News & Commentary

December 13, 2017

Edward Nasser

Edward Nasser is a student at Harvard Law School.

Tomorrow, the National Labor Relations Board will publish a Request for Information in the Federal Register, asking for public input regarding the Board’s 2014 “Quickie Election” Rule.  The amendments, which took effect on April 14, 2015, allowed union organizing to move at an accelerated pace by, among other things, significantly reducing the time between the filing of a representation petition and the election from an average of approximately six weeks to an average of 23 days. The Board will seek information from interested parties regarding three questions:

  1. Should the 2014 Election Rule be retained without change?
  2. Should the 2014 Election Rule be retained with modifications? If son, what should be modified?
  3. Should the 2014 Election Rule be rescinded? If so, should the Board revert to the Representation Election Regulations that were in effect prior to the 2014 Election Rule’s adoption, or should the Board make changes to the prior Representation Election Regulations? If the Board should make changes to the prior Representation Election Regulations, what should be changed?

The NLRB ruled against Harvard’s appeal of an earlier decision that ordered a new graduate-student union election.  Earlier this year, the NLRB invalidated the results of Harvard’s 2016 graduate-student election and ordered a new election, arguing that the University did not provide a complete list of eligible voters prior to the election. The issue of whether graduate students are employees is still hotly contested following the NLRB’s decision in a 2016 Columbia University case; Yale and the University of Chicago have filed briefs arguing that case should be overturned.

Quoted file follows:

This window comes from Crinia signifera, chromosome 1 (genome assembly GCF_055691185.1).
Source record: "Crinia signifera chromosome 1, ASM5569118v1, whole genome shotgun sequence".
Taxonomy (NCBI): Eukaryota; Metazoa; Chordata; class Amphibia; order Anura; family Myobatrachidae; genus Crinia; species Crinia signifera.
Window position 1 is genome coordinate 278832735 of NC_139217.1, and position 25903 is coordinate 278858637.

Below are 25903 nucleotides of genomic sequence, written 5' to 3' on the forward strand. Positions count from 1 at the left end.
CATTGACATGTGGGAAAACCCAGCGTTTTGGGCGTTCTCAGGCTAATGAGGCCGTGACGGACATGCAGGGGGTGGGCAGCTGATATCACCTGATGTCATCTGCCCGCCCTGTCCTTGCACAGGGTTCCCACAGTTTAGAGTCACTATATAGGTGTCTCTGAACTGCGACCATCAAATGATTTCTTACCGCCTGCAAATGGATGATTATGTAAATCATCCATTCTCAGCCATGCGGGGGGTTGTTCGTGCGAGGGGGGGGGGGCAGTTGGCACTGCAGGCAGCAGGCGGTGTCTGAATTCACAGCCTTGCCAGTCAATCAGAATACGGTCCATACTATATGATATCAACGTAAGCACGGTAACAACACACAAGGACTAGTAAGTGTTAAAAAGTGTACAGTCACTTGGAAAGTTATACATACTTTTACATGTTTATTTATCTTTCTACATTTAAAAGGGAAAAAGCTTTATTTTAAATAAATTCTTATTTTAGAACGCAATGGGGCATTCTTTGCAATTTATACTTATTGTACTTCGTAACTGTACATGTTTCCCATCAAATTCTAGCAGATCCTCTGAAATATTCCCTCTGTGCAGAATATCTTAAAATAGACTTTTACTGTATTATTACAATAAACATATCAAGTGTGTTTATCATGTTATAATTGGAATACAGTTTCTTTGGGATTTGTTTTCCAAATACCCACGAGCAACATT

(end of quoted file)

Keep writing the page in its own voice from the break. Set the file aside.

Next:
Yesterday in Rodriguez‐Depena v. Parts Auth., Inc., 2d Cir., No. 16-3396, the Second Circuit ruled that the Fair Labor Standards Act does not prohibit arbitration on wage and hour claims. The Second Circuit found that language in the Fair Labor Standards Act that authorizes lawsuits “in any federal or state court of competent jurisdiction” doesn’t prohibit arbitration. Arbitration provisions have been a hot issue over recent years, and will likely continue to be. The Supreme Court heard arguments on two class action waiver cases in October. 

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